Few people would have noticed it.
It was just a fleeting moment at the end of a regular season transtasman league game.
But in that moment Mystics shooter Cathrine Tuivaiti and her Swifts' opposite Sharni Layton provided a reminder of what we'll be missing out on once the ANZ Championship winds up at the end of the season.
Last night's round 13 clash between the Mystics and visiting NSW Swifts side produced absorbing match-ups right across the court. The showdown between Tuivaiti and Layton was easily the highlight.
Tuivaiti sent out a strong statement to the national selectors as she chases a Silver Ferns recall following her heart-breaking omission from the World Cup team last year, producing her best performance of the season against one of the stand-out defenders in the competition.
The crafty shooter was at her dynamic best, masterfully conducting the play around the shooting circle with her clever passing and ability to think two or three plays ahead.
Rather than simply relying on the hold, Tuivaiti offered a variety of movement, at times confounding the Swifts defenders with her fancy footwork.
Throughout it all, Layton did what she does best: hustle. The Diamonds star niggled and needled, scrapping for every ball. When she was beaten, she gave herself a gee-up. When she won a prized turnover, she saluted her teammates.
But the best part came at the end.
After a bruising and at times heated battle, Tuivaiti and Layton immediately embraced when the whistle sounded, sharing a quiet word before walking up the court back to their respective teams with their arms draped around one another.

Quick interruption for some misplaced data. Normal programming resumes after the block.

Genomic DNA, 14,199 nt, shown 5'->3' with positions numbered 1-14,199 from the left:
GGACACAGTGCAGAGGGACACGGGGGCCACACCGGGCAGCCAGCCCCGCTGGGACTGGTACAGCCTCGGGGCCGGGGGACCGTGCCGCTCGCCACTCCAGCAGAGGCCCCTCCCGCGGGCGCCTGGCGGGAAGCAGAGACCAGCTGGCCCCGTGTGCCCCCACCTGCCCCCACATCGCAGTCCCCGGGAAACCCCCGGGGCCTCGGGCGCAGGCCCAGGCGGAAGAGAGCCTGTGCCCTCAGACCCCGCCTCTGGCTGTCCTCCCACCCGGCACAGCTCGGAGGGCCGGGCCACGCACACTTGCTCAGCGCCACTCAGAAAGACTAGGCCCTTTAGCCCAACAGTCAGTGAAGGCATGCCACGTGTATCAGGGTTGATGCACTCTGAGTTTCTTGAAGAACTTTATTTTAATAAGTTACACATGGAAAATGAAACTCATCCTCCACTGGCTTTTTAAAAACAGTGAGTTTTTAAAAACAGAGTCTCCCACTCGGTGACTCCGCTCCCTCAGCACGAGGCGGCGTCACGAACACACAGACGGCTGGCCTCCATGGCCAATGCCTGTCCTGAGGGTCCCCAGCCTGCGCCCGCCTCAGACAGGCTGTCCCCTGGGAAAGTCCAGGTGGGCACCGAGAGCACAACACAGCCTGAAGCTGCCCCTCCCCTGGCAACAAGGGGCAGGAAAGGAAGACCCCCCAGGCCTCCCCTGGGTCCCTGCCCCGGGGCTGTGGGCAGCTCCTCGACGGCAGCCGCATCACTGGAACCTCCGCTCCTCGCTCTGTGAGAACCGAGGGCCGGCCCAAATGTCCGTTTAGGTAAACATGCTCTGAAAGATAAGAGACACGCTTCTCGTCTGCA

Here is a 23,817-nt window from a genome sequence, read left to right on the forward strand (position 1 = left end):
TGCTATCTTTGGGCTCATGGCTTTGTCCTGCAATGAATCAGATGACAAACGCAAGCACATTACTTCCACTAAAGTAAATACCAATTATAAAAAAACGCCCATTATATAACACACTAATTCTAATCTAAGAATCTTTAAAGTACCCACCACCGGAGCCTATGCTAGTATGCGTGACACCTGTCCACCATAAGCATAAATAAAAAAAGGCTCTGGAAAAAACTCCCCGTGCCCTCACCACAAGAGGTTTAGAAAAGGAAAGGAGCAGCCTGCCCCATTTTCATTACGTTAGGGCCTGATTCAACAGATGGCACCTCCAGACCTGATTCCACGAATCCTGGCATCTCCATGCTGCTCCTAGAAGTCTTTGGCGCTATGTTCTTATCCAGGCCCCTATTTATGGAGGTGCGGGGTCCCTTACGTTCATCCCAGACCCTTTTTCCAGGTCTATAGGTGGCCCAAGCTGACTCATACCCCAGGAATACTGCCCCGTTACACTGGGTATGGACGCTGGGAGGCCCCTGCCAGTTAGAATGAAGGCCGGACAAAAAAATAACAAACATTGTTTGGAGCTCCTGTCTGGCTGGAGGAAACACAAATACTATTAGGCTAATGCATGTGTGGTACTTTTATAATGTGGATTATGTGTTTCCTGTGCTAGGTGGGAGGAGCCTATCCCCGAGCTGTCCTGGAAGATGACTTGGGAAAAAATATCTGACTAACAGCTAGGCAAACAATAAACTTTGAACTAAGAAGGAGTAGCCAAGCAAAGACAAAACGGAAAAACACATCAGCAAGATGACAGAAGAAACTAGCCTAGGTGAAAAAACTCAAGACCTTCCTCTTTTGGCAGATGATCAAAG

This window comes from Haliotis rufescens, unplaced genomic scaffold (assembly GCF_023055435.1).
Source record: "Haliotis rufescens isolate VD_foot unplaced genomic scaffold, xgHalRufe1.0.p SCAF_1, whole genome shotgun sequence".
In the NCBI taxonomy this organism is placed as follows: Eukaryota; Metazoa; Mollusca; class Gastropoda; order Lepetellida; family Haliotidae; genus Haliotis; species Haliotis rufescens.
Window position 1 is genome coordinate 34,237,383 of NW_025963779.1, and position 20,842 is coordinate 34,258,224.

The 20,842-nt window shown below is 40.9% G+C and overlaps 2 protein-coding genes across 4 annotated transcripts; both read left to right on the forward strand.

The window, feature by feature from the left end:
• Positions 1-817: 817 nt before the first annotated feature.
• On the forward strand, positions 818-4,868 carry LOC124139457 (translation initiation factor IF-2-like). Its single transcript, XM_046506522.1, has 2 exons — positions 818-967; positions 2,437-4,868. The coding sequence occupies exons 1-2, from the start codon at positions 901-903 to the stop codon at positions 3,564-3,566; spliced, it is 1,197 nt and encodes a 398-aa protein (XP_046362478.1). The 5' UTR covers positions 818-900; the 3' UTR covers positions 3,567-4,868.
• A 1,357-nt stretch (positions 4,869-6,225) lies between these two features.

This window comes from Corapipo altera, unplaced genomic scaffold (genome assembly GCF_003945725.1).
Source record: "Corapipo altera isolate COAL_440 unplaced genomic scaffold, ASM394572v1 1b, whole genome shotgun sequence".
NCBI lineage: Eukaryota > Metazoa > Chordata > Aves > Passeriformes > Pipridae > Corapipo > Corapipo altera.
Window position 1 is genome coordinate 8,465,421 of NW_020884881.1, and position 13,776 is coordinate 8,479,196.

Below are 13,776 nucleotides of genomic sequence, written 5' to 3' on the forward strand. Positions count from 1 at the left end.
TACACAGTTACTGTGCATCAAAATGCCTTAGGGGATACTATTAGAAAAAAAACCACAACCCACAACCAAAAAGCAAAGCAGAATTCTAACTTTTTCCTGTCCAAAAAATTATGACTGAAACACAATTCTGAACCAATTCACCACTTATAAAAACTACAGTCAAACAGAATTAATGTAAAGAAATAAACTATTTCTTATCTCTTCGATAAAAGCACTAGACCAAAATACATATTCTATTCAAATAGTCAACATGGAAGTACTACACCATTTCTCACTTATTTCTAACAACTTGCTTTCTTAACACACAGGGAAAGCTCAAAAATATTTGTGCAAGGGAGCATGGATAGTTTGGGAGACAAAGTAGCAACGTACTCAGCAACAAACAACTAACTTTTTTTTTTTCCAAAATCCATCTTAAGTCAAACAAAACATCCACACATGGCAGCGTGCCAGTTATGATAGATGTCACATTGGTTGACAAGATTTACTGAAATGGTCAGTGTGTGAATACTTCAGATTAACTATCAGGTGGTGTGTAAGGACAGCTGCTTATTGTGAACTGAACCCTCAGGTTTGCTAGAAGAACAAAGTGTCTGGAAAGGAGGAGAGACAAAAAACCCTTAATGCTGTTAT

That interaction between the pair, who are regarded as two of the game's characters, summed up what the transtasman league is about - fierce rivalry on the court, friendship and respect off it.
"I guess there is a respect there, and while yes, we were trying to take each others' heads off throughout the game, it's in the game. The one thing I know about [Layton] it is all ball, all game, end," said Tuivaiti.
"It's good that netball can evolve like that and we can be fierce competitors and then just people when the whistle goes."
For the record the Swifts won the match, pulling away in the dying stages of the game to notch up a 59-53 win - just another win by an Australian franchise in a competition they have dominated from the outset.
What the record will fail to reflect is the at-times fascinating clash of styles in those games, the battles within the battles between top name Australian players and star Silver Ferns, and the camaraderie that has developed between players from each side of the Tasman.
But that is what will be most keenly missed when the two countries go their separate ways in a month's time.